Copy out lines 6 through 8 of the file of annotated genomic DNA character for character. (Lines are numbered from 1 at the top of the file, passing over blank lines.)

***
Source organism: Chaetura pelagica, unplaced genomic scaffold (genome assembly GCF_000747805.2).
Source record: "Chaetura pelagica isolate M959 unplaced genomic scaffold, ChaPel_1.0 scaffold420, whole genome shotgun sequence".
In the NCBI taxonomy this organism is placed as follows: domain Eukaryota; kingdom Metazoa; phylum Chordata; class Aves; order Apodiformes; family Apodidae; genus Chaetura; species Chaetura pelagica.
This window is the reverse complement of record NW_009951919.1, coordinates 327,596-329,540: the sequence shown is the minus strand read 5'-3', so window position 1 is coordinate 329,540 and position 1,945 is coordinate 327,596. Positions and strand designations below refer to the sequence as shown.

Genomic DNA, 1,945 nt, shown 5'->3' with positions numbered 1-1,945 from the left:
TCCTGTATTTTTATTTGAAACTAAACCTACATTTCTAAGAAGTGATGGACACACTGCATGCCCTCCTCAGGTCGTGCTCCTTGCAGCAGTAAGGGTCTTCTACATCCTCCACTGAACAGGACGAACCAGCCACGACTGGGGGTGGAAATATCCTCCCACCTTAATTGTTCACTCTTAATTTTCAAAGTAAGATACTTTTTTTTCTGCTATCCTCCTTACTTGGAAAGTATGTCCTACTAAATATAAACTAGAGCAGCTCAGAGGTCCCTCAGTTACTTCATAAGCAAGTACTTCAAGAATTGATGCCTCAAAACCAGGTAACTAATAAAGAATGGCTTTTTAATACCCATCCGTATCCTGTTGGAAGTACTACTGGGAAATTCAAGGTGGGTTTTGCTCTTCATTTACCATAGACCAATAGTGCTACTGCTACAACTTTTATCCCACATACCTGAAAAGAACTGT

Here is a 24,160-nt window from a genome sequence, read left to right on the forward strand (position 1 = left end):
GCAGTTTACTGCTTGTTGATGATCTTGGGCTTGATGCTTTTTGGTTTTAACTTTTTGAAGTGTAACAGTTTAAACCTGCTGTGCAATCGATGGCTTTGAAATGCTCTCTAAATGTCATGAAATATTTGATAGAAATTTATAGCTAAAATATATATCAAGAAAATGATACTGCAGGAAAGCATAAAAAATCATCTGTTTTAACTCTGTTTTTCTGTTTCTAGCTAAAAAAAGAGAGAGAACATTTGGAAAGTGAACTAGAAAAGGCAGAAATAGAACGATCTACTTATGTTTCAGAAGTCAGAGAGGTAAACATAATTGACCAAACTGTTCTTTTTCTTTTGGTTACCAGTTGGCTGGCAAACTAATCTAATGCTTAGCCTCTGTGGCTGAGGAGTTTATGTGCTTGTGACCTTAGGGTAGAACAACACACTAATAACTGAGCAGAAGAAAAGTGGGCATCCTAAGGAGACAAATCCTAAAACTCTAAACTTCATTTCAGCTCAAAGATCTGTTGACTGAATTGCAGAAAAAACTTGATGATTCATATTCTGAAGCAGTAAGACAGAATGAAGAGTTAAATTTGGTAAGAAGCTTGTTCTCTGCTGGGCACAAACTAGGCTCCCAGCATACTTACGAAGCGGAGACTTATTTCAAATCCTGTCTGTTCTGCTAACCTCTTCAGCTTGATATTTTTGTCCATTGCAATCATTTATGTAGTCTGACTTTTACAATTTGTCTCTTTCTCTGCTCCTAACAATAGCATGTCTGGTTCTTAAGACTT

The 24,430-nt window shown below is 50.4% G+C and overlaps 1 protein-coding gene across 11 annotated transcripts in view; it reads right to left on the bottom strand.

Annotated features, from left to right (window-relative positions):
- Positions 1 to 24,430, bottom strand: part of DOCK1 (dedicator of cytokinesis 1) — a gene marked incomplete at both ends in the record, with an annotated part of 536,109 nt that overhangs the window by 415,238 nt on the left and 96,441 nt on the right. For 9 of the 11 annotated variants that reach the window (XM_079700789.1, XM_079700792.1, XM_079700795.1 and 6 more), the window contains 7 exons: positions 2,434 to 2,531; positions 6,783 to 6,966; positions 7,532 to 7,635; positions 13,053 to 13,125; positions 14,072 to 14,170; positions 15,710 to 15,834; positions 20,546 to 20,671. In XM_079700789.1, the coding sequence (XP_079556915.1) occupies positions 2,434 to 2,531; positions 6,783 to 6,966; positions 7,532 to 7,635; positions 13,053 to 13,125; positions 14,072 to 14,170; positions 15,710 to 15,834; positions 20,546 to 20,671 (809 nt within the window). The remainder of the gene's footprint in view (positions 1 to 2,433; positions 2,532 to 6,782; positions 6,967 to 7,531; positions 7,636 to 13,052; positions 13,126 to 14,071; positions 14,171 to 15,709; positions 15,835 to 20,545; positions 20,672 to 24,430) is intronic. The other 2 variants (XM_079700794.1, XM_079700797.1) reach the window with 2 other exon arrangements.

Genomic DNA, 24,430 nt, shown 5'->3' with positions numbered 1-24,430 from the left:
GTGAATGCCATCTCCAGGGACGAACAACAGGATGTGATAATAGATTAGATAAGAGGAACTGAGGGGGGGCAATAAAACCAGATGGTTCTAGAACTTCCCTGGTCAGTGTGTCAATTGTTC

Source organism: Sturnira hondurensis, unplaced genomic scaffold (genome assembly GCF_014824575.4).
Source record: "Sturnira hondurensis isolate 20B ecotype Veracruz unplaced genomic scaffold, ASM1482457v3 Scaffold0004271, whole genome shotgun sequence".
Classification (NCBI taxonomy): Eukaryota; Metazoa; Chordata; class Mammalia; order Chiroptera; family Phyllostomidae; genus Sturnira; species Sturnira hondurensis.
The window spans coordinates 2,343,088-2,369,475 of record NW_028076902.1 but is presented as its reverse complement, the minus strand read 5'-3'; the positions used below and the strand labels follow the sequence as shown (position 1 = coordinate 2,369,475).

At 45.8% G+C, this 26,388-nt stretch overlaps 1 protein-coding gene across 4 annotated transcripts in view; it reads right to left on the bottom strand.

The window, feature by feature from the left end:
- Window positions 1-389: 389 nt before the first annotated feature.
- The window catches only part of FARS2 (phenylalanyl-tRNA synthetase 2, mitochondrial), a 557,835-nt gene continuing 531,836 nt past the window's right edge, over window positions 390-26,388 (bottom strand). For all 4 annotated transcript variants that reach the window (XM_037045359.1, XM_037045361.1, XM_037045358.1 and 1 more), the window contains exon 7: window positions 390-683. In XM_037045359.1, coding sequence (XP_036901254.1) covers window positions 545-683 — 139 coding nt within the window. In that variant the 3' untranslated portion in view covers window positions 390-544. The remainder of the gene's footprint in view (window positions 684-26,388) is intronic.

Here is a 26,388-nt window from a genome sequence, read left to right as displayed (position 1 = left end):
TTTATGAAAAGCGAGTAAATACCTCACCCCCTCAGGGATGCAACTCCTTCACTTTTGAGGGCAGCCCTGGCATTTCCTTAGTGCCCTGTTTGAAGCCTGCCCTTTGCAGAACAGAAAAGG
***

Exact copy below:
TCCTGTATTTTTATTTGAAACTAAACCTACATTTCTAAGAAGTGATGGACACACTGCATGCCCTCCTCAGGTCGTGCTCCTTGCAGCAGTAAGGGTCTTCTACATCCTCCACTGAACAGGACGAACCAGCCACGACTGGGGGTGGAAATATCCTCCCACCTTAATTGTTCACTCTTAATTTTCAAAGTAAGATACTTTTTTTTCTGCTATCCTCCTTACTTGGAAAGTATGTCCTACTAAATATAAACTAGAGCAGCTCAGAGGTCCCTCAGTTACTTCATAAGCAAGTACTTCAAGAATTGATGCCTCAAAACCAGGTAACTAATAAAGAATGGCTTTTTAATACCCATCCGTATCCTGTTGGAAGTACTACTGGGAAATTCAAGGTGGGTTTTGCTCTTCATTTACCATAGACCAATAGTGCTACTGCTACAACTTTTATCCCACATACCTGAAAAGAACTGT

Here is a 24,160-nt window from a genome sequence, read left to right on the forward strand (position 1 = left end):
GCAGTTTACTGCTTGTTGATGATCTTGGGCTTGATGCTTTTTGGTTTTAACTTTTTGAAGTGTAACAGTTTAAACCTGCTGTGCAATCGATGGCTTTGAAATGCTCTCTAAATGTCATGAAATATTTGATAGAAATTTATAGCTAAAATATATATCAAGAAAATGATACTGCAGGAAAGCATAAAAAATCATCTGTTTTAACTCTGTTTTTCTGTTTCTAGCTAAAAAAAGAGAGAGAACATTTGGAAAGTGAACTAGAAAAGGCAGAAATAGAACGATCTACTTATGTTTCAGAAGTCAGAGAGGTAAACATAATTGACCAAACTGTTCTTTTTCTTTTGGTTACCAGTTGGCTGGCAAACTAATCTAATGCTTAGCCTCTGTGGCTGAGGAGTTTATGTGCTTGTGACCTTAGGGTAGAACAACACACTAATAACTGAGCAGAAGAAAAGTGGGCATCCTAAGGAGACAAATCCTAAAACTCTAAACTTCATTTCAGCTCAAAGATCTGTTGACTGAATTGCAGAAAAAACTTGATGATTCATATTCTGAAGCAGTAAGACAGAATGAAGAGTTAAATTTGGTAAGAAGCTTGTTCTCTGCTGGGCACAAACTAGGCTCCCAGCATACTTACGAAGCGGAGACTTATTTCAAATCCTGTCTGTTCTGCTAACCTCTTCAGCTTGATATTTTTGTCCATTGCAATCATTTATGTAGTCTGACTTTTACAATTTGTCTCTTTCTCTGCTCCTAACAATAGCATGTCTGGTTCTTAAGACTT